The Commissioner has established a five-step sequential process for determining whether a person is disabled. Bowen v. Yuckert, 482 U.S. 137, 140 (1987); 20 C.F.R. § 404.1520(a)(4); id § 416.920(a)(4). At step one, the ALJ found Plaintiff had not engaged in "substantial gainful activity" since the alleged disability onset date. Tr. 22; 20 C.F.R. §§ 404.1520(a)(4)(i), (b); id. §§ 4l6.92O(a)(4)(i), (b). At step two, the ALJ found Plaintiff had the following severe impairments: "obesity; degenerative disc disease; lumbar post-laminectomy syndrome with an L4-Sl fusion; and bilateral leg edema; 20 C.F.R. §§ 404.1520(c); id. §§ 416.920(c)." Tr. 22. At step three, the ALJ determined that since the alleged onset date of disability July 15, 2013, Plaintiffs impairments, whether considered singly or in combination, did not meet or equal one of the listed impairments that the Commissioner acknowledges are so severe as to preclude substantial gainful activity. Tr. 28; 20 C.F.R. §§ 4O4.l52O(a)(4)(iii), (d); id §§ 4l6.92O(a)(4)(iii), (d).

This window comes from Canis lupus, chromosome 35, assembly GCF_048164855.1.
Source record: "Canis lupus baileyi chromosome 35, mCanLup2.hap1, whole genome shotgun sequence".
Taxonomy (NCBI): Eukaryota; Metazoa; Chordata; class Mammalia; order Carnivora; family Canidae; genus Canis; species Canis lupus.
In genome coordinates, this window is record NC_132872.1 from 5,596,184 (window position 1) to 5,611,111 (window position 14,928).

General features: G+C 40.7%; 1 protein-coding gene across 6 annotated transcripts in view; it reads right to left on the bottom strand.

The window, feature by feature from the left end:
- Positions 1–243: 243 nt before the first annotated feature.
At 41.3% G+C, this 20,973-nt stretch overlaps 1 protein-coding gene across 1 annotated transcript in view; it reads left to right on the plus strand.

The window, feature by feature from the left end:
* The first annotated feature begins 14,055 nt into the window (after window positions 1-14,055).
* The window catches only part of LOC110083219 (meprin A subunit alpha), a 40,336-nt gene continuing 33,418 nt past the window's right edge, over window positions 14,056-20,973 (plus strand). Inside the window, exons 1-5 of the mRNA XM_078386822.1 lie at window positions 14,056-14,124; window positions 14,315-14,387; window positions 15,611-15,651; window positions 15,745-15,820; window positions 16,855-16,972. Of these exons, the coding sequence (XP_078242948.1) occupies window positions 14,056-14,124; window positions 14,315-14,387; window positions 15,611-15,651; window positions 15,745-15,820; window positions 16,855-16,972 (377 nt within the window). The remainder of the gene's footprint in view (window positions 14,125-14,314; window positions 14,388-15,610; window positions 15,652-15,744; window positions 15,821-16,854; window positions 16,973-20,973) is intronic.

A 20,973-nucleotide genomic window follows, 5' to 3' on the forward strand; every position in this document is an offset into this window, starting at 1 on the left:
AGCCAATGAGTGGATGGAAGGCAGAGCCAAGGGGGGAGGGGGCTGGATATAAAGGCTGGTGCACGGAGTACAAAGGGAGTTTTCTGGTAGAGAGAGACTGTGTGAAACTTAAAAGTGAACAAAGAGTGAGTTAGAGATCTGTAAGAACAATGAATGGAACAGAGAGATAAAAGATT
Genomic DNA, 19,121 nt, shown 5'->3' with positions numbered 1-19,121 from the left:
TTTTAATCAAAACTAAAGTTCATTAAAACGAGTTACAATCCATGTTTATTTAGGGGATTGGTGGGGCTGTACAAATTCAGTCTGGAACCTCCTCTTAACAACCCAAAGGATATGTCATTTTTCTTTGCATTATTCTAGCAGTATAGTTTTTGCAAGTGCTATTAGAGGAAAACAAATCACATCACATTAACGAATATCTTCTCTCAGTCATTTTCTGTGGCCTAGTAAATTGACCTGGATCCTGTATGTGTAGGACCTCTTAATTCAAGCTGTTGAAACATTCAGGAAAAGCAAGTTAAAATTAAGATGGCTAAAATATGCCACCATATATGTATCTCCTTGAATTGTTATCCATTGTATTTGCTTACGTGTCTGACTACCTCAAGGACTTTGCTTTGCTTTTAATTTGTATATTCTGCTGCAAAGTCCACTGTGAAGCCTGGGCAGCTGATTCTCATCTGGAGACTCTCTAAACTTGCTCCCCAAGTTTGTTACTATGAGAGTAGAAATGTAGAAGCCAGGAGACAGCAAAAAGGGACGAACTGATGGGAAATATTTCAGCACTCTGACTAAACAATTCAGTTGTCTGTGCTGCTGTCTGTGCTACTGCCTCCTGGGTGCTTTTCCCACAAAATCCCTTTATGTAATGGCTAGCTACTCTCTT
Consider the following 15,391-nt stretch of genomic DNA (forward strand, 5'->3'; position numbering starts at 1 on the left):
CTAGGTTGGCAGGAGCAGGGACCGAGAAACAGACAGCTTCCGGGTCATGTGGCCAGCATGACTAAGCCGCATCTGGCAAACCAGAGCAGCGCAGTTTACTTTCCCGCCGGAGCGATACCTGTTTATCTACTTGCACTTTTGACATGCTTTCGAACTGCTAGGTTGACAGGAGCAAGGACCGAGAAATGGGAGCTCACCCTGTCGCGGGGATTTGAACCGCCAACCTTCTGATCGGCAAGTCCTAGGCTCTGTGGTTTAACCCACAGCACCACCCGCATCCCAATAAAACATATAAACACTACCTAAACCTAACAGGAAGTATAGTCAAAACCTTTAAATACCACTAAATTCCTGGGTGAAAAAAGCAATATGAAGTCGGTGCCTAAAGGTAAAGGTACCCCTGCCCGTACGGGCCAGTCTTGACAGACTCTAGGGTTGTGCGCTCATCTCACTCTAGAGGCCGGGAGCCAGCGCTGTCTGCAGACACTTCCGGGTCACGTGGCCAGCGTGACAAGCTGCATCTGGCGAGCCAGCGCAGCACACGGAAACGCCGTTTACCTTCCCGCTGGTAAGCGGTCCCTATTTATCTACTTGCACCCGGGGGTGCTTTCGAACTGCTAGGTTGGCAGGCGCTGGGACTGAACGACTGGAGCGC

The ALJ then assessed Plaintiffs residual functional capacity ("RFC"). 20 C.F.R. §§ 404.1520(e); id. §§ 416.920(e). The ALJ found that Plaintiff had:

The residual functional capacity to perform sedentary work as defined in 20 CFR 404.1567(a) and 416(a) except she can lift, carry, push, pull, and pull 20 pounds occasionally and 10 pounds frequently. She can sit, stand, or walk for four hours each in an eight-hour day. She can sit for two hours at a time, but then will need to stand or walk for no more than five minutes before resuming a seated position. She can occasionally climb ramps, stairs, ladders, ropes, and scaffolds. She can tolerate no exposure to hazards such as machinery and unprotected heights.

         Tr.24, At step four, the ALJ concluded that since July 15, 2013, Plaintiff could not perform her past relevant work. Tr. 28; 20 C.F.R. §§ 4O4.l52O(a)(4)(iv), (f). Additionally, the ALJ found that prior to February 4, 2016, the Plaintiff was not disabled, but on that date, Plaintiffs age category changed to an individual closely approaching advanced age. Tr. 28; 20 C.F.R. §§ 404.1563 and 416.963. The ALJ continued to step five and found that between July 13, 2015 and July 4, 2016, Plaintiff could perform work existing in the national economy. The ALJ based this decision on Plaintiffs age, education, work experience, and RFC, and determined that Plaintiff could have performed the requirements of occupations like the following: a bench hand, table worker, or a stem mounter. Tr. 29; 20 C.F.R. §§ 4O4.l52O(a)(4)(v), (g)(1). Accordingly, the ALJ found Plaintiff was not disabled for that time and denied her applications for benefits prior to February 4, 2016.